Cholesterol: A new game player accelerating vasculopathy caused by SARS-CoV-2?

Am J Physiol Endocrinol Metab. 2020 Jul 1;319(1):E197-E202. doi: 10.1152/ajpendo.00255.2020. Epub 2020 Jun 5.

Abstract

The pandemic of coronavirus disease (COVID-19) has become a global threat to public health. Functional impairments in multiple organs have been reported in COVID-19, including lungs, heart, kidney, liver, brain, and vascular system. Patients with metabolic-associated preconditions, such as hypertension, obesity, and diabetes, are susceptible to experiencing severe symptoms. The recent emerging evidence of coagulation disorders in COVID-19 suggests that vasculopathy appears to be an independent risk factor promoting disease severity and mortality of affected patients. We recently found that the decreased levels of low-density lipoprotein cholesterols (LDL-c) correlate with disease severity in COVID-19 patients, indicating pathological interactions between dyslipidemia and vasculopothy in patients with COVID-19. However, this clinical manifestation has been unintentionally underestimated by physicians and scientific communities. As metabolic-associated morbidities are generally accompanied with endothelial cell (EC) dysfunctions, these pre-existing conditions may make ECs more vulnerable to SARS-CoV-2 attack. In this mini-review, we summarize the metabolic and vascular manifestations of COVID-19 with an emphasis on the association between changes in LDL-c levels and the development of severe symptoms as well as the pathophysiologic mechanisms underlying the synergistic effect of LDL-c and SARS-CoV-2 on EC injuries and vasculopathy.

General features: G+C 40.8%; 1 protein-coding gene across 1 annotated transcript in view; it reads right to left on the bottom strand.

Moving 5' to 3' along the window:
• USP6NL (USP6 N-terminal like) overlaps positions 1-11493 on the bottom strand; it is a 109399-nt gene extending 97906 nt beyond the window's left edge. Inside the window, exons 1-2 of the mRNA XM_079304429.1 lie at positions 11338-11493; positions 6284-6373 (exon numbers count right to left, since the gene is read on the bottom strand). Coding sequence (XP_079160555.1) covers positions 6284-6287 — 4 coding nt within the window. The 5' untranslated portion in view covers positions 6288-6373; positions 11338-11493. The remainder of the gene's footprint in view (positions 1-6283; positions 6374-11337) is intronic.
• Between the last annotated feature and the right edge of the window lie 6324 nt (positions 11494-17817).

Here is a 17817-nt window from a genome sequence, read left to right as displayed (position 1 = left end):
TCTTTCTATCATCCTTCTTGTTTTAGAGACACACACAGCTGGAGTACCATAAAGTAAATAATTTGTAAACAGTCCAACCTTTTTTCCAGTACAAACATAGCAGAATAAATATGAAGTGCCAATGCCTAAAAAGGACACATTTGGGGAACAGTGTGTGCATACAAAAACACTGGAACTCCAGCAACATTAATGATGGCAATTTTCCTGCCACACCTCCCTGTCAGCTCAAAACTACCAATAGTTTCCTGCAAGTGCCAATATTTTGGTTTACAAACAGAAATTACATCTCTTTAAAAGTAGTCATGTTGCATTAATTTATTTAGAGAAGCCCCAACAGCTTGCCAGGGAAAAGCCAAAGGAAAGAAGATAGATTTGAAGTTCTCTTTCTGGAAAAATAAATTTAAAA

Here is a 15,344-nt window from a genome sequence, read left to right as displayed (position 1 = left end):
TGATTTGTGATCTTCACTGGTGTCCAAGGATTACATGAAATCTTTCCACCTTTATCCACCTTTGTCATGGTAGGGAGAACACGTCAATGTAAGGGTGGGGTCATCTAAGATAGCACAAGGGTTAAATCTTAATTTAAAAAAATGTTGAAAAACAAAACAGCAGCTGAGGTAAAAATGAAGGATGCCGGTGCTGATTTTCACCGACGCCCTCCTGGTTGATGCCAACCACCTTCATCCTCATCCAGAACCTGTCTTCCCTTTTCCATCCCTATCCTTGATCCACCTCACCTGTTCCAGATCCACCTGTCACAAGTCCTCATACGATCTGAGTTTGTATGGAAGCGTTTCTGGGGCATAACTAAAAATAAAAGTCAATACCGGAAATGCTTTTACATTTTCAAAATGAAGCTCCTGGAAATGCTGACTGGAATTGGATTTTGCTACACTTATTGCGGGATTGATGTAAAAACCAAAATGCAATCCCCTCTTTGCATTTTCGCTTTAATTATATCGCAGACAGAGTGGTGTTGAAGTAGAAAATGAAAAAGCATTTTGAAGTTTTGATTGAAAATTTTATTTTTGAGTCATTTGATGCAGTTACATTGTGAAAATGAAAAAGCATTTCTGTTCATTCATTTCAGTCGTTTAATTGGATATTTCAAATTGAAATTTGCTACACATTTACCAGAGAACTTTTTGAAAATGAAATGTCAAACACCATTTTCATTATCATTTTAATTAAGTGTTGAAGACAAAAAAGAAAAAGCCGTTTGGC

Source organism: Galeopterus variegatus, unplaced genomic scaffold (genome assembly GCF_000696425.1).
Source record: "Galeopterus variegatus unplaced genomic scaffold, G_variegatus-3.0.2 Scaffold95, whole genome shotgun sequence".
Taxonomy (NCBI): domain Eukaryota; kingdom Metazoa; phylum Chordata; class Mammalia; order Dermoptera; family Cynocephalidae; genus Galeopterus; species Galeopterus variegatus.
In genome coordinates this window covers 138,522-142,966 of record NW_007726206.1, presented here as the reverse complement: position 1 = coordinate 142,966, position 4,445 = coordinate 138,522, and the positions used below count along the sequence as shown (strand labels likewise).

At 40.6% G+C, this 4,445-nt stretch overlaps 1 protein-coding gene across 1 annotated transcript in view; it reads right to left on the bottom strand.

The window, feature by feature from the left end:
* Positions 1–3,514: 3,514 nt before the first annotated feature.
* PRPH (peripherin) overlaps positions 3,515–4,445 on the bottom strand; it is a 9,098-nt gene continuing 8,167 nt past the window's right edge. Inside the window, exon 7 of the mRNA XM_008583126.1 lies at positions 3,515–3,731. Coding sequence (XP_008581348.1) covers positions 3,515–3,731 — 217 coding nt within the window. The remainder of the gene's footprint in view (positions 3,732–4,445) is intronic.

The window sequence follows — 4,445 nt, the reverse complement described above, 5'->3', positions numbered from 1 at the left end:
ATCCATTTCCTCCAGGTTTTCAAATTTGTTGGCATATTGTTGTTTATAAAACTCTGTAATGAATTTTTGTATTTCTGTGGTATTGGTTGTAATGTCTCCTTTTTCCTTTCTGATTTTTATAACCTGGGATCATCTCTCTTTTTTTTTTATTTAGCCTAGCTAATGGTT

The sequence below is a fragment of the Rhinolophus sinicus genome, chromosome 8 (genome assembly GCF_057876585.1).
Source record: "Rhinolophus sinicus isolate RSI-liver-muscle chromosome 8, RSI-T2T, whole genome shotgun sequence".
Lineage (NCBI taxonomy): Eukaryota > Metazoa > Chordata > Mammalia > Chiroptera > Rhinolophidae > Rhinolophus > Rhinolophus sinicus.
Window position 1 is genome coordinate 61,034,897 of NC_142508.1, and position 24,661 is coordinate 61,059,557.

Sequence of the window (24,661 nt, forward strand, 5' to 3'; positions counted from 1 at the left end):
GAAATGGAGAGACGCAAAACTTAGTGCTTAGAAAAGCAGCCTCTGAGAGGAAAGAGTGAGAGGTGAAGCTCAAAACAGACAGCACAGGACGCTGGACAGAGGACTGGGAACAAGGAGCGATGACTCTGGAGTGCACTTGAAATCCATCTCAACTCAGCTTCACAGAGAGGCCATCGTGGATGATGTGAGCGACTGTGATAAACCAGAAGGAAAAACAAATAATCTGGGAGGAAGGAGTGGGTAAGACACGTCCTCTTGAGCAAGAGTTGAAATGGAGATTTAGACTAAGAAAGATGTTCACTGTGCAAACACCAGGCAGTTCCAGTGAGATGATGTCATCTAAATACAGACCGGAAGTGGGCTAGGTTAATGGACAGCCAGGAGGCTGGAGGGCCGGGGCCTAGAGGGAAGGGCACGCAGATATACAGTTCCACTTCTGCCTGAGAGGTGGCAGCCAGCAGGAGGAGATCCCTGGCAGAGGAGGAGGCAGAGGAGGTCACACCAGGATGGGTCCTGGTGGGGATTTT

Keywords: COVID-19; LDL; SARS-CoV-2; endothelial cells; hypertension; obesity; thrombosis; vasculopathy.

Publication types

  • Research Support, N.I.H., Extramural
  • Comment

MeSH terms

  • Betacoronavirus
  • COVID-19
  • China
  • Cholesterol
  • Coronavirus Infections*
  • Coronavirus*
  • Humans
  • Pandemics*
  • Pneumonia, Viral*
  • SARS Virus*
  • SARS-CoV-2

Substances

  • Cholesterol